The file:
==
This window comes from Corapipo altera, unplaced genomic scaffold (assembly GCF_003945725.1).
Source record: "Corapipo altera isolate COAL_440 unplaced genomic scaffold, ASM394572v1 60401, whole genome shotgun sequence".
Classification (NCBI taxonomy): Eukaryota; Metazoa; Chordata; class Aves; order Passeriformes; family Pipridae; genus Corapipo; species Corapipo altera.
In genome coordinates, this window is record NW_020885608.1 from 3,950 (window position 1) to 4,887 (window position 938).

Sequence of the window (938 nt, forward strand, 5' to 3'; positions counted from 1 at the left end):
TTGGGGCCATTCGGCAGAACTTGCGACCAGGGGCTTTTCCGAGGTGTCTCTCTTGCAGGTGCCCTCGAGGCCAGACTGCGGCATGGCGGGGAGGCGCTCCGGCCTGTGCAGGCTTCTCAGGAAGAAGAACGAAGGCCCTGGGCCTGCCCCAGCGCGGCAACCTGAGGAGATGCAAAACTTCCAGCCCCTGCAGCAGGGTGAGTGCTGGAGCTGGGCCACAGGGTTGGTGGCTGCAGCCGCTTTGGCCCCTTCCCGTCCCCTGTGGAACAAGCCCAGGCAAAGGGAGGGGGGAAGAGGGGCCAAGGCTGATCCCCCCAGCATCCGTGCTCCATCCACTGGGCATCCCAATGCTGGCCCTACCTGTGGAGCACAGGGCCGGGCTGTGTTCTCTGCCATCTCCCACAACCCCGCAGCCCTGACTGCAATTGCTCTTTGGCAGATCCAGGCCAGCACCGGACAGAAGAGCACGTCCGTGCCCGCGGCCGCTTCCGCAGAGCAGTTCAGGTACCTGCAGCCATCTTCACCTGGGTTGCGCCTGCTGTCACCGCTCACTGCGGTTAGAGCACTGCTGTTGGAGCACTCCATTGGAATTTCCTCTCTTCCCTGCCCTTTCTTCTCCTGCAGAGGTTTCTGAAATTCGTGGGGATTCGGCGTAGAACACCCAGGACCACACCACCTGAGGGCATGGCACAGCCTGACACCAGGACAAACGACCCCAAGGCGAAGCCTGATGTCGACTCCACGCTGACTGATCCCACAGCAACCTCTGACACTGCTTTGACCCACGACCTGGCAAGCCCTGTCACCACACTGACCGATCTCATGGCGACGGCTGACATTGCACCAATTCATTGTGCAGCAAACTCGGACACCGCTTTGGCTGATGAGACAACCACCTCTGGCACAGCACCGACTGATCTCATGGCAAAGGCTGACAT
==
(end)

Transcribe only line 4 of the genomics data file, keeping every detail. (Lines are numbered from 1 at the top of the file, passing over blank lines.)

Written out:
In genome coordinates, this window is record NW_020885608.1 from 3,950 (window position 1) to 4,887 (window position 938).